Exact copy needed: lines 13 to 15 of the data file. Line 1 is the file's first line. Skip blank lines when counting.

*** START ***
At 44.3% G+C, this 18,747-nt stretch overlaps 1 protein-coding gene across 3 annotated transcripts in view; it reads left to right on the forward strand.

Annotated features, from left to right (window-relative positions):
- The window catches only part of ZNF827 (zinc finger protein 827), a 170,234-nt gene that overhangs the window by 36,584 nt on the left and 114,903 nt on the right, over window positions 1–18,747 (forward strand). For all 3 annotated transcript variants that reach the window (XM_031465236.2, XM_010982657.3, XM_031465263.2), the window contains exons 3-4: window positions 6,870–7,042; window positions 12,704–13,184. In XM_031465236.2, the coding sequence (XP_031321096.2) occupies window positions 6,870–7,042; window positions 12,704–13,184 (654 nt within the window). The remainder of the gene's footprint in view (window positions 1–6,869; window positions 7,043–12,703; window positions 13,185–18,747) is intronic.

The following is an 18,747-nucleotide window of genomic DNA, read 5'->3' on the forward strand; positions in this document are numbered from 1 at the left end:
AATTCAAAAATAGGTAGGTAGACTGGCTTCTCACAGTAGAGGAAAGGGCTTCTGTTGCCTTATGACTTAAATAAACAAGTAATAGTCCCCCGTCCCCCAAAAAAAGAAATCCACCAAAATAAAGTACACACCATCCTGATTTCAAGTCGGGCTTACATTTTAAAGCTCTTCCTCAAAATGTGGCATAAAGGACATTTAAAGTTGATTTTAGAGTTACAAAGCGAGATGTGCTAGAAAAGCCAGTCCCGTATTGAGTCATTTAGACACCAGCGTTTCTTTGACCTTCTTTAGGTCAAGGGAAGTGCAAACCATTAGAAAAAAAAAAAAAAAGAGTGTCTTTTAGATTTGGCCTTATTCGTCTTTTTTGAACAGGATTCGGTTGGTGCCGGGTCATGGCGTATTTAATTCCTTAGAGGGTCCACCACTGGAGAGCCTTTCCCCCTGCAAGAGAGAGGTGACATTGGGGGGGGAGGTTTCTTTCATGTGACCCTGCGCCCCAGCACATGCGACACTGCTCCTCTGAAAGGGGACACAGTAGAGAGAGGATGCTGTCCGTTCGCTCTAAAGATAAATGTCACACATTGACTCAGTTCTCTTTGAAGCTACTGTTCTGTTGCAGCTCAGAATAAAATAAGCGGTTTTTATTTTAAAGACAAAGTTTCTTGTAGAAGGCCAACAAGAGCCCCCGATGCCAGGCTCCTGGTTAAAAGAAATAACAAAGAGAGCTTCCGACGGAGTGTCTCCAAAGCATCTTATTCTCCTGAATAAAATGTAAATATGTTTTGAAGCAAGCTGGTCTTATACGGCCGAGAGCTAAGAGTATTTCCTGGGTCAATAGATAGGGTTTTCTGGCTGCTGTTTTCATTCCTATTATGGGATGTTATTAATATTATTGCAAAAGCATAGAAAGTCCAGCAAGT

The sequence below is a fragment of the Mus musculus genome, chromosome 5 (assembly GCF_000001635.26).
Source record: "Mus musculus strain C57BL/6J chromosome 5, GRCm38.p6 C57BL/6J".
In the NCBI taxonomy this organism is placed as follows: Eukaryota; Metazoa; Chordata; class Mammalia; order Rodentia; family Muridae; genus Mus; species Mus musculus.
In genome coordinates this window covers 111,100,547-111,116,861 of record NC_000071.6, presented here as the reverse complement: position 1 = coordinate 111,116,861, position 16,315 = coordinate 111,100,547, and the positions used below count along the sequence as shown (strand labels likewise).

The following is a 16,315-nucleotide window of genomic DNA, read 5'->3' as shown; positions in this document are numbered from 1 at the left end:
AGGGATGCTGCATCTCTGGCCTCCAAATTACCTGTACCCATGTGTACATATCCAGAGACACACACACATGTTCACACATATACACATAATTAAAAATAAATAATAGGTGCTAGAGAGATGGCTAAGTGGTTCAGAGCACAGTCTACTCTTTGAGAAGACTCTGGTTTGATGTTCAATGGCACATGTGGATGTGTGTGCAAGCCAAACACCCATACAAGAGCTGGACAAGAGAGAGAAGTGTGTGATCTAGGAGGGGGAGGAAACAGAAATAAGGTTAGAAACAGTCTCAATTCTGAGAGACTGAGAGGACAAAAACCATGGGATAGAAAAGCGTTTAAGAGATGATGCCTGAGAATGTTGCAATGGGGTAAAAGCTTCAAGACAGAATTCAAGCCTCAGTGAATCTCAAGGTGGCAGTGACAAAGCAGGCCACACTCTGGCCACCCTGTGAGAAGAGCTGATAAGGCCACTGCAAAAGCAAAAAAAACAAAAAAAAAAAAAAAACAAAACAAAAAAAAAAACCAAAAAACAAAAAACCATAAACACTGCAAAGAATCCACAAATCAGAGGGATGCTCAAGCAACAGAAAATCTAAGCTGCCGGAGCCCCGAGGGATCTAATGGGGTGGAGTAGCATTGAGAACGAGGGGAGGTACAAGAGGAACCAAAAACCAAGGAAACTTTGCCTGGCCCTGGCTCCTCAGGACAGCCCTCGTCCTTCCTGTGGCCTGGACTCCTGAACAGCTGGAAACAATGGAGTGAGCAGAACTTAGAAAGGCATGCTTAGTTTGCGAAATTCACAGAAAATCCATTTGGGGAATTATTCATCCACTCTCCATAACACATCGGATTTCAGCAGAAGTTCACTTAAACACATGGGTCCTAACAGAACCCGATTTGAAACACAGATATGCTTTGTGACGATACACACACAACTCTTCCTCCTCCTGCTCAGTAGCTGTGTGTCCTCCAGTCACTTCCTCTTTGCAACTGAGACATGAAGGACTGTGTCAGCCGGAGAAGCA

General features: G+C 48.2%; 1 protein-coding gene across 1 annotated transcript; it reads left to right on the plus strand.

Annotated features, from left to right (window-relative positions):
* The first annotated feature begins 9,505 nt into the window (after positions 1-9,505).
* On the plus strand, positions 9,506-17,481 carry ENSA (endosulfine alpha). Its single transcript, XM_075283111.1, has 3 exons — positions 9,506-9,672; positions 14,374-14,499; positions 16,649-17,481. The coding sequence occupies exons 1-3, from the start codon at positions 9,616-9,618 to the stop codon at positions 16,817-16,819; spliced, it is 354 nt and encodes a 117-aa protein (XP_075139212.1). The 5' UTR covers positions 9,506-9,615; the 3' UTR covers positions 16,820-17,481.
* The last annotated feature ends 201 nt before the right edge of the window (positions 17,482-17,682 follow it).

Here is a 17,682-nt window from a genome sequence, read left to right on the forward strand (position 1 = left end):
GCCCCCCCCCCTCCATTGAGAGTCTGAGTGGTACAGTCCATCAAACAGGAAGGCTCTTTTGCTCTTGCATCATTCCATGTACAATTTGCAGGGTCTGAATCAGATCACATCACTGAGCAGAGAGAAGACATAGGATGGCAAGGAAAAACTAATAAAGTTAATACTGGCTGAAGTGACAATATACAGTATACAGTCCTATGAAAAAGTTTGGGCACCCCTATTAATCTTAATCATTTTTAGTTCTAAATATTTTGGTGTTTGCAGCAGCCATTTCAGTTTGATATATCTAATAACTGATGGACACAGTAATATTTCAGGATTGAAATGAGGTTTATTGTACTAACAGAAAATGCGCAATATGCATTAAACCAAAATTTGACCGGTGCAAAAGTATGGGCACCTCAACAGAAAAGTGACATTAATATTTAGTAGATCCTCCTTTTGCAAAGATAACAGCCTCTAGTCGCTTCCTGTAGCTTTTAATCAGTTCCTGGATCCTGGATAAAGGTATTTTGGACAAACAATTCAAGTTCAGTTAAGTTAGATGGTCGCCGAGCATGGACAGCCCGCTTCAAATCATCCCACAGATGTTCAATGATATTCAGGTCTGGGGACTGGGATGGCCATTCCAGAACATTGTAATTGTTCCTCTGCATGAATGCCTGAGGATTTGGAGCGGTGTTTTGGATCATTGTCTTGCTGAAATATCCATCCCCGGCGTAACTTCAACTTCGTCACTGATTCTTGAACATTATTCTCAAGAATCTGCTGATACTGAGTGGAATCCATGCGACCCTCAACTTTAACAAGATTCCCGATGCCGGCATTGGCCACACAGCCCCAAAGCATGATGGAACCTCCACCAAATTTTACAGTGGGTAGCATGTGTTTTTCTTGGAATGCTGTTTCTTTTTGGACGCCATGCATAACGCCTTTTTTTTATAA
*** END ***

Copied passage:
Annotated features, from left to right (window-relative positions):
* The first annotated feature begins 9,505 nt into the window (after positions 1-9,505).
* On the plus strand, positions 9,506-17,481 carry ENSA (endosulfine alpha). Its single transcript, XM_075283111.1, has 3 exons — positions 9,506-9,672; positions 14,374-14,499; positions 16,649-17,481. The coding sequence occupies exons 1-3, from the start codon at positions 9,616-9,618 to the stop codon at positions 16,817-16,819; spliced, it is 354 nt and encodes a 117-aa protein (XP_075139212.1). The 5' UTR covers positions 9,506-9,615; the 3' UTR covers positions 16,820-17,481.